Quick WordPress Tip: Adding Custom HTML to Author Comments

Last night I was working on styling comments in the upcoming version of Marketers Delight and I discovered something that’s always been a curiosity in the back of my mind.

If you’re familiar with the WordPress comments system, you’ve more than likely styled author comments by targeting the bypostauthor class WordPress automatically outputs to author comments.

This class is very useful as you can write custom CSS to make an author comment look different from everyone else’s comments. For example, you could change the background or border color to make it stand out a little more.

The problem is, it’s just CSS. If you wanted to do something like add a text badge next to the author’s comment that says something like “Post Author”, you’d either have to write a bunch of pseudo CSS or write some strange PHP (I’ve Googled this, and there aren’t any *great* answers).

A Simple Solution

WordPress provides us with the useful get_comment_class() function (to be used in the comment function you set in the wp_list_comments() call). As the Developer Reference describes it:

Returns the classes for the comment div as an array.

Return: (array) An array of classes.

…since it returns an array, you can easily check the data it returns by placing this somewhere in your comment function (make sure you delete it when you’re done, this is strictly for learning purposes):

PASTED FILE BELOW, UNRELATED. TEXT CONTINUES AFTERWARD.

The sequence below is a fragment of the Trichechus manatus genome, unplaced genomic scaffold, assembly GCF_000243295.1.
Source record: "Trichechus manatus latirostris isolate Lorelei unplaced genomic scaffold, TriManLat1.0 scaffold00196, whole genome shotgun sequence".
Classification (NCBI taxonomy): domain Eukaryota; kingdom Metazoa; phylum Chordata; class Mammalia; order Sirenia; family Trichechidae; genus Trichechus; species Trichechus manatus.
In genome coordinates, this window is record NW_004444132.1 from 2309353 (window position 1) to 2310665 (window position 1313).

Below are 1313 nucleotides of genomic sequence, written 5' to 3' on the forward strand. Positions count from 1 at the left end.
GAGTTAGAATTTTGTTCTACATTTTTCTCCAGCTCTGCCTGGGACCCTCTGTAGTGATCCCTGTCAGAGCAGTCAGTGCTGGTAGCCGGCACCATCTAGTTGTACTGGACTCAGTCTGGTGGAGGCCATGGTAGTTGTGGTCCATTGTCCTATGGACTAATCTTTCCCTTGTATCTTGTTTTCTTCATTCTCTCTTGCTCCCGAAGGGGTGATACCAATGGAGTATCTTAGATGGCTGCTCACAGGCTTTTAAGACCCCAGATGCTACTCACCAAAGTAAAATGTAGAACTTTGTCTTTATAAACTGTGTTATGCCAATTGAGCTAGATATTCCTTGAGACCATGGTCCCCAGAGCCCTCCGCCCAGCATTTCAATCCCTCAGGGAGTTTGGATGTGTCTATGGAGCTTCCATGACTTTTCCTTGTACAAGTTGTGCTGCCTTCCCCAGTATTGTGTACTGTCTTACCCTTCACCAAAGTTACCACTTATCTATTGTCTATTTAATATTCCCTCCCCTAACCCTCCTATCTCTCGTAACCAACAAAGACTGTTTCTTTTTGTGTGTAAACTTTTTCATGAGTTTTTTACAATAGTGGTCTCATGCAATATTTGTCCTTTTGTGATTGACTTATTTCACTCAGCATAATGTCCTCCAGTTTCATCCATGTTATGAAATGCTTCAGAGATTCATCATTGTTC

<?php print_r( get_comment_class() ); ?>

and for each comment, you’ll see an array structure something like this:

Array (
    [0] => comment
    [1] => byuser
    [2] => comment-author-username
    [3] => bypostauthor
    [4] => odd
    [5] => alt
    [6] => depth-2
)

Your results will vary slightly, but if you take a look at any of the author’s comments results, you’ll find that the bypostauthor class is assigned to the array.

With this in mind, we can come up with a simple check with PHP to determine whether the current comment is the author’s or not:

<?php if ( in_array( 'bypostauthor', get_comment_class() ) ) : ?>
	...html here...
<?php endif; ?>

(Sean also posted another great way to check for author comments below)

All this check does is search the array (get_comment_class()) for the bypostauthor value. If it’s not there, the condition will return false and no HTML will be output (learn more about the in_array() function).

Using this conditional you can add something like the text badge I mentioned above or even completely manipulate the entire author’s comment to differentiate from the rest of your comments.

To get an idea of what you could do with it, I’ve left a comment below this post to show you what author comments in MD look like. Happy commenting!

3 comments add yours

  1. Nice! You can also use the logic WordPress uses inside of the get_comment_class() function itself to determine if the comment is by the post author.

    It checks to see if the comment author ID matches the post author ID. If it does, it adds the bypostauthor class to the comment [?]. So you could use the following right in the comments template:

    if ( $comment->user_id === $post->post_author ) { … }

    Not sure which one would be more efficient. I know in_array() can be pretty slow but I seriously doubt it matters with such a small array.

    • Didn’t know about this one, nice (should have looked closer at the function)!

      It seems more readable to me too. Now you’ve got me wondering which one would be more efficient… my thing was that I wanted to avoid calling any global variables (just preference, doesn’t actually matter in the real world).

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